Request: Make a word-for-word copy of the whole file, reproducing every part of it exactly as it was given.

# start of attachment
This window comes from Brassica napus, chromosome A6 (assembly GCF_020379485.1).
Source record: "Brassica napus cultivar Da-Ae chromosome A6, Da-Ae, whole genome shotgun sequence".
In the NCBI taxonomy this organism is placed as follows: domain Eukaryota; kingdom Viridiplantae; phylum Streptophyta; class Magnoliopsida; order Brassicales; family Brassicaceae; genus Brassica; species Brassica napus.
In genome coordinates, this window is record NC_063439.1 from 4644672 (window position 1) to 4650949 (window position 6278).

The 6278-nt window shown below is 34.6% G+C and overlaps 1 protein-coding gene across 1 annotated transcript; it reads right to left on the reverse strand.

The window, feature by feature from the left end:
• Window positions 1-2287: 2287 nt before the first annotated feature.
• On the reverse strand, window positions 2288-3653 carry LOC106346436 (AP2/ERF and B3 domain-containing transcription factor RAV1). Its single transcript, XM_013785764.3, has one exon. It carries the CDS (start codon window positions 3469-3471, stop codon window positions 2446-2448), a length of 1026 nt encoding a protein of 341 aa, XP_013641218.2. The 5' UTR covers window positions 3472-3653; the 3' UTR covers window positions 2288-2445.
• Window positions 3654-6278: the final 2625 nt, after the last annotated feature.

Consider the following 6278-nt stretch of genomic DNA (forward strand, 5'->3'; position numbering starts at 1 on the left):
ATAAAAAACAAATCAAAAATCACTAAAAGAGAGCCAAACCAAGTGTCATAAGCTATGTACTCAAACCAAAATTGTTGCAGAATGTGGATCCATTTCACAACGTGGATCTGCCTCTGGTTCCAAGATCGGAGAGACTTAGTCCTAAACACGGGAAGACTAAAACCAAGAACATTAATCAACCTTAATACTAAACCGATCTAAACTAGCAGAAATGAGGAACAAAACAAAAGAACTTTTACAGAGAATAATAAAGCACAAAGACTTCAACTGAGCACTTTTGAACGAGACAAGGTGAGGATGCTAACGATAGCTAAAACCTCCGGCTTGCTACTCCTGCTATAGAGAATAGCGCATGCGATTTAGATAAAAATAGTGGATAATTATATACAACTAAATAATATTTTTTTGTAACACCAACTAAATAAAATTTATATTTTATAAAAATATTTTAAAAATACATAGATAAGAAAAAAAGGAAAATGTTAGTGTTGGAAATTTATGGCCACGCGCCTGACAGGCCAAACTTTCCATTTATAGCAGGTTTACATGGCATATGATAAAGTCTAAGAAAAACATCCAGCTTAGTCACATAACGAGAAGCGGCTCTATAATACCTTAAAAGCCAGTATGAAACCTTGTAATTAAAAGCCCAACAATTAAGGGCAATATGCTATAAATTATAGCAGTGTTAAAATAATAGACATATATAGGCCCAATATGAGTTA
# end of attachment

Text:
This window comes from Brassica napus, chromosome A6 (assembly GCF_020379485.1).
Source record: "Brassica napus cultivar Da-Ae chromosome A6, Da-Ae, whole genome shotgun sequence".
In the NCBI taxonomy this organism is placed as follows: domain Eukaryota; kingdom Viridiplantae; phylum Streptophyta; class Magnoliopsida; order Brassicales; family Brassicaceae; genus Brassica; species Brassica napus.
In genome coordinates, this window is record NC_063439.1 from 4644672 (window position 1) to 4650949 (window position 6278).

The 6278-nt window shown below is 34.6% G+C and overlaps 1 protein-coding gene across 1 annotated transcript; it reads right to left on the reverse strand.

The window, feature by feature from the left end:
• Window positions 1-2287: 2287 nt before the first annotated feature.
• On the reverse strand, window positions 2288-3653 carry LOC106346436 (AP2/ERF and B3 domain-containing transcription factor RAV1). Its single transcript, XM_013785764.3, has one exon. It carries the CDS (start codon window positions 3469-3471, stop codon window positions 2446-2448), a length of 1026 nt encoding a protein of 341 aa, XP_013641218.2. The 5' UTR covers window positions 3472-3653; the 3' UTR covers window positions 2288-2445.
• Window positions 3654-6278: the final 2625 nt, after the last annotated feature.

Consider the following 6278-nt stretch of genomic DNA (forward strand, 5'->3'; position numbering starts at 1 on the left):
ATAAAAAACAAATCAAAAATCACTAAAAGAGAGCCAAACCAAGTGTCATAAGCTATGTACTCAAACCAAAATTGTTGCAGAATGTGGATCCATTTCACAACGTGGATCTGCCTCTGGTTCCAAGATCGGAGAGACTTAGTCCTAAACACGGGAAGACTAAAACCAAGAACATTAATCAACCTTAATACTAAACCGATCTAAACTAGCAGAAATGAGGAACAAAACAAAAGAACTTTTACAGAGAATAATAAAGCACAAAGACTTCAACTGAGCACTTTTGAACGAGACAAGGTGAGGATGCTAACGATAGCTAAAACCTCCGGCTTGCTACTCCTGCTATAGAGAATAGCGCATGCGATTTAGATAAAAATAGTGGATAATTATATACAACTAAATAATATTTTTTTGTAACACCAACTAAATAAAATTTATATTTTATAAAAATATTTTAAAAATACATAGATAAGAAAAAAAGGAAAATGTTAGTGTTGGAAATTTATGGCCACGCGCCTGACAGGCCAAACTTTCCATTTATAGCAGGTTTACATGGCATATGATAAAGTCTAAGAAAAACATCCAGCTTAGTCACATAACGAGAAGCGGCTCTATAATACCTTAAAAGCCAGTATGAAACCTTGTAATTAAAAGCCCAACAATTAAGGGCAATATGCTATAAATTATAGCAGTGTTAAAATAATAGACATATATAGGCCCAATATGAGTTA